The Stanly News and Press (Albemarle, NC)

Opinion & Letters to the Editor

February 9, 2014

Death penalty warranted in Boston Marathon bombing case

Editor's note: CNHI newspapers that are not weekly subscribers to Taylor Armerding's column may publish this one if they notify him at t.armerding@verizon.net.

The chances that Dzhokhar Tsarnaev will actually be put to death for his alleged role in last year’s bombings at the Boston Marathon that killed three people and injured 260 are slim and none.

Tsarnaev, who faces 30 federal charges, is being tried in Massachusetts – a state where, according to at least one poll, only a third of the citizens support the death penalty. If he is convicted, it would take a unanimous jury to impose the death penalty. Like I said, slim and none.

But the announcement this past week that Attorney General Eric Holder has authorized prosecutors to seek the death penalty for Tsarnaev has predictably rekindled the debate over one of the most divisive issues in America.

That ought to be a good thing. Issues like this deserve frequent, vigorous debate. But it seems the talking points have become as predictable as the debate itself.

The prosecutors cite the usual list of reasons: Tsarnaev and his older brother, Tamerlan, who was killed in a shootout with police, intended to kill and/or maim their victims. They planned the attack and were guilty, as prosecutors alleged in court, of a “heinous, cruel and depraved manner of committing the offense.”

On the other side, death penalty opponents note the obvious, that putting Tsarnaev to death will not bring back those who died, nor heal the wounds or restore the limbs of those injured.

Beyond that, they contend that it costs more to put an inmate to death than to keep him in prison for life; that the death penalty is “cruel and unusual” punishment; that it demonstrates a disrespect for life that lowers society to the level of the murderer; that justice should never be about revenge; and that it is “not who we are as a society.” And, in this case, that it will grant Tsarnaev’s wish to be a martyr, while if he is imprisoned for life, he will be forgotten.

Text Only
Opinion & Letters to the Editor
  • Council asks veterans to seek office

    The terms of office for the leaders of the Stanly County Veterans Council ended June 30. A call is being sent to veterans council members requesting candidates for the four elective offices of the council. A meeting has been set for 6:30 p.m. Aug. 12 at the DAV building. All council members are urged to attend.

    July 28, 2014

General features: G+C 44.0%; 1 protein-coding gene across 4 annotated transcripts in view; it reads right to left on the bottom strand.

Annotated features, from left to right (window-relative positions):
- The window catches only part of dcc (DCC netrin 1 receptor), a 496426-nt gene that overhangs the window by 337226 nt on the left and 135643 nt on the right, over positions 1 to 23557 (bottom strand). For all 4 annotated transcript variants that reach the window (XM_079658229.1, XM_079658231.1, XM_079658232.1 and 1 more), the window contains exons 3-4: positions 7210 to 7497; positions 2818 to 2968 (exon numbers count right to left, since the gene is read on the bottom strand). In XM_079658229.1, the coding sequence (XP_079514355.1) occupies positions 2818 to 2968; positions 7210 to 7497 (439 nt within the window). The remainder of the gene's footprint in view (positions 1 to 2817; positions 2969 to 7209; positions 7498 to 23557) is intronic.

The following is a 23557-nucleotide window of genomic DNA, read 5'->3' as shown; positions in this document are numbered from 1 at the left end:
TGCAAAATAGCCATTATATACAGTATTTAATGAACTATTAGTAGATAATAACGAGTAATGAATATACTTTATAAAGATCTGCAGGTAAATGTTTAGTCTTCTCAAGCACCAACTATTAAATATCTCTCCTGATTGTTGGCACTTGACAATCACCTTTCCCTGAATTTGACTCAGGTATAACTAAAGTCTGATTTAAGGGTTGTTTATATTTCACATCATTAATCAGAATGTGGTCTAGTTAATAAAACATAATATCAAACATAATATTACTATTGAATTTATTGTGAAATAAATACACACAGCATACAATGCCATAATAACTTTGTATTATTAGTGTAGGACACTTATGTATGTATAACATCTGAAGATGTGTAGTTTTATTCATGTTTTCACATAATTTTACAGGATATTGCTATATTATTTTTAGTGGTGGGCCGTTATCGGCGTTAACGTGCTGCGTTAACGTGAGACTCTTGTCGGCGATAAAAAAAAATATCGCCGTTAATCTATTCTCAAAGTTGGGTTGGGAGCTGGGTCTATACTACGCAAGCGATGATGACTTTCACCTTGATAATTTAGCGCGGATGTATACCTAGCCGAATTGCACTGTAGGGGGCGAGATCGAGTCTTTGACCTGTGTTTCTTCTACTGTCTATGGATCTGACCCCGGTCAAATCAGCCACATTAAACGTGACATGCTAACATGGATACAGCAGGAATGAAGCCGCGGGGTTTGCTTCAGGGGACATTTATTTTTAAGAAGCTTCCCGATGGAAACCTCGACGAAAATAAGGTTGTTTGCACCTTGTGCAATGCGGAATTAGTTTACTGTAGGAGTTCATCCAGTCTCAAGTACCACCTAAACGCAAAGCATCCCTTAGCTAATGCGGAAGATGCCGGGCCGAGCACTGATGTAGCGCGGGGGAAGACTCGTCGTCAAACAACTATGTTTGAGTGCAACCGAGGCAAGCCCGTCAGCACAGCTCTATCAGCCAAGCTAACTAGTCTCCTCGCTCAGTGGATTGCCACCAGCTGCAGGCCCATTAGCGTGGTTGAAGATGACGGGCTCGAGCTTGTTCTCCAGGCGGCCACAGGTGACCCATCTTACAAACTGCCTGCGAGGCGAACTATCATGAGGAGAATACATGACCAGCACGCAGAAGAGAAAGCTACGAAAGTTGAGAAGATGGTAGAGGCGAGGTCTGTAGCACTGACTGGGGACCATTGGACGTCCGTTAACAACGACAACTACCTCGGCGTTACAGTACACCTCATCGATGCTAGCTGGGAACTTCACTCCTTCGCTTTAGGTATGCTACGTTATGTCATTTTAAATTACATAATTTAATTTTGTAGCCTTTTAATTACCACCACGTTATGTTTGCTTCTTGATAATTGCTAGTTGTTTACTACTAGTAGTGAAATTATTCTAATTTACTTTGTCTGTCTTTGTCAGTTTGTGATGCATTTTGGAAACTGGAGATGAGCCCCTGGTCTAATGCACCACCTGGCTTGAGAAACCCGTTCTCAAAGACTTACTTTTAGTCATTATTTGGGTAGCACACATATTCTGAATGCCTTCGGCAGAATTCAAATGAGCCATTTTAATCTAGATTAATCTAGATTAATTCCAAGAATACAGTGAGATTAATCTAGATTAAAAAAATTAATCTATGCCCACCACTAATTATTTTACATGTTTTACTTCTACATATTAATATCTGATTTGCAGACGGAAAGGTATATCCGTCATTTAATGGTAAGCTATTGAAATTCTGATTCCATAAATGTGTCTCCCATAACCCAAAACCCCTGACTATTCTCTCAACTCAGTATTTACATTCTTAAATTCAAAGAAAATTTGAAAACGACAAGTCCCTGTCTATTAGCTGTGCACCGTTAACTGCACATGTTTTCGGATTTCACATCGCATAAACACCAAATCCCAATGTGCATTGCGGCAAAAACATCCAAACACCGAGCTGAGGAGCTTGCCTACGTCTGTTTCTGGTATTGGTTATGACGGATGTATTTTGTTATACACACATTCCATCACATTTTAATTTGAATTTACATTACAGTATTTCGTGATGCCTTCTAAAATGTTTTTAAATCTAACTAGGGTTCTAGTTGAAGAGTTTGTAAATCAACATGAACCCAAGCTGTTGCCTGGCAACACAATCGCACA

• Mike Walden The gains and gaps in our economy

    Twice a year, I pull out my cloudy crystal ball and attempt to make some predictions about the direction and pace of the North Carolina economy. I just finished my latest effort and, as usual, the results are a combination of pluses and minuses.

    July 28, 2014 1 Photo

  • Jason O. Boyd Yellow journalism takes on new form, people are dumber for it

    Time to get on the soapbox for a few minutes.
    Let me clear my throat. Eh ... hem!
    People are dumb.

    July 28, 2014 1 Photo

  • Brent Laurenz Special election adds to the mix

    RALEIGH – A busy slate of judicial elections this November got even busier recently when Judge John Martin of the N.C. Court of Appeals announced his retirement.
    A special statewide election to fill Martin’s seat will be added to the general election ballot, joining the four N.C. Supreme Court seats and three N.C. Court of Appeals races already slated for this fall.

    July 25, 2014 1 Photo

  • Patrick Gannon Fake news or sign of some more trouble?

    RALEIGH – Of the three situations I can recall where agencies receiving large sums of taxpayer dollars wouldn’t divulge employees’ salaries, two of them ended badly. The third – involving a group of charter schools in Southeastern North Carolina – is playing out right now.

    July 25, 2014 1 Photo

  • Almost half of America's obese youth don't know they're obese

    WASHINGTON - The good news is that after decades of furious growth, obesity rates finally seem to be leveling off in the U.S.. The bad news is that America's youth still appear to be dangerously unaware of the problem.

    July 23, 2014

  • Darth Vader is polling higher than all potential 2016 presidential candidates

    On the other hand, with a net favorability of -8, Jar Jar is considerably more popular than the U.S. Congress, which currently enjoys a net favorability rating of -65.

    July 23, 2014

  • D.G. Martin Where did all these new voters in North Carolina come from?

    “Voters born elsewhere make up nearly half of N.C. electorate.”
    So begins the latest DataNet report from the UNC Program on Public Life, directed by former journalist Ferrel Guillory.

    July 23, 2014 1 Photo

  • Patrick Gannon Some light for Dems in their time of darkness

    RALEIGH – Earlier this year, state Sen. Ben Clark, a Hoke County Democrat, became a hero for a day among his party and environmentalists when his amendment to require more well water testing near future fracking sites passed the Senate. It even gained the support of a number of GOP senators, against the wishes of the Republican bill sponsor.

    July 23, 2014 1 Photo

  • mama.jpg What we get wrong about millennials living at home

    If the media is to be believed, America is facing a major crisis. "Kids," some age 25, 26, or even 30 years old, are living out of their childhood bedrooms and basements at alarmingly high numbers. The hand-wringing overlooks one problem: It's all overblown.

    July 22, 2014 1 Photo

House Ads
Seasonal Content